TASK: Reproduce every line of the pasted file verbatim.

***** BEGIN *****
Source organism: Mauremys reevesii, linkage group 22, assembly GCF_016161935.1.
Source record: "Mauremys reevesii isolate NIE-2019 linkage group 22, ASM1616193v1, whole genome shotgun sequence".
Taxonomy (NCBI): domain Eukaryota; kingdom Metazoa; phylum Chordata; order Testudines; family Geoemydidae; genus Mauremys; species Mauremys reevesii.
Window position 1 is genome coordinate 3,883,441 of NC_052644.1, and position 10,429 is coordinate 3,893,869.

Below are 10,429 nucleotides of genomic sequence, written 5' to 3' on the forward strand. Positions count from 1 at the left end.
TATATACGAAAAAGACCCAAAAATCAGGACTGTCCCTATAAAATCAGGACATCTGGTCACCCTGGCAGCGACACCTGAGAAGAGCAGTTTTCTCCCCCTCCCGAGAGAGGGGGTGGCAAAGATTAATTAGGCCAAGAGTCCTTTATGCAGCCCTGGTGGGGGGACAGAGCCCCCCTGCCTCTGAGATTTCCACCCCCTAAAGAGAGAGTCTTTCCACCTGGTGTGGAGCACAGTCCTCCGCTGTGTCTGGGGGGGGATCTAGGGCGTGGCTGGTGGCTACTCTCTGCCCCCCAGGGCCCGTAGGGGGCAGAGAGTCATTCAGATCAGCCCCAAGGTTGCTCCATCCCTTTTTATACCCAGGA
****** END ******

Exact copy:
Source organism: Mauremys reevesii, linkage group 22, assembly GCF_016161935.1.
Source record: "Mauremys reevesii isolate NIE-2019 linkage group 22, ASM1616193v1, whole genome shotgun sequence".
Taxonomy (NCBI): domain Eukaryota; kingdom Metazoa; phylum Chordata; order Testudines; family Geoemydidae; genus Mauremys; species Mauremys reevesii.
Window position 1 is genome coordinate 3,883,441 of NC_052644.1, and position 10,429 is coordinate 3,893,869.

Below are 10,429 nucleotides of genomic sequence, written 5' to 3' on the forward strand. Positions count from 1 at the left end.
TATATACGAAAAAGACCCAAAAATCAGGACTGTCCCTATAAAATCAGGACATCTGGTCACCCTGGCAGCGACACCTGAGAAGAGCAGTTTTCTCCCCCTCCCGAGAGAGGGGGTGGCAAAGATTAATTAGGCCAAGAGTCCTTTATGCAGCCCTGGTGGGGGGACAGAGCCCCCCTGCCTCTGAGATTTCCACCCCCTAAAGAGAGAGTCTTTCCACCTGGTGTGGAGCACAGTCCTCCGCTGTGTCTGGGGGGGGATCTAGGGCGTGGCTGGTGGCTACTCTCTGCCCCCCAGGGCCCGTAGGGGGCAGAGAGTCATTCAGATCAGCCCCAAGGTTGCTCCATCCCTTTTTATACCCAGGA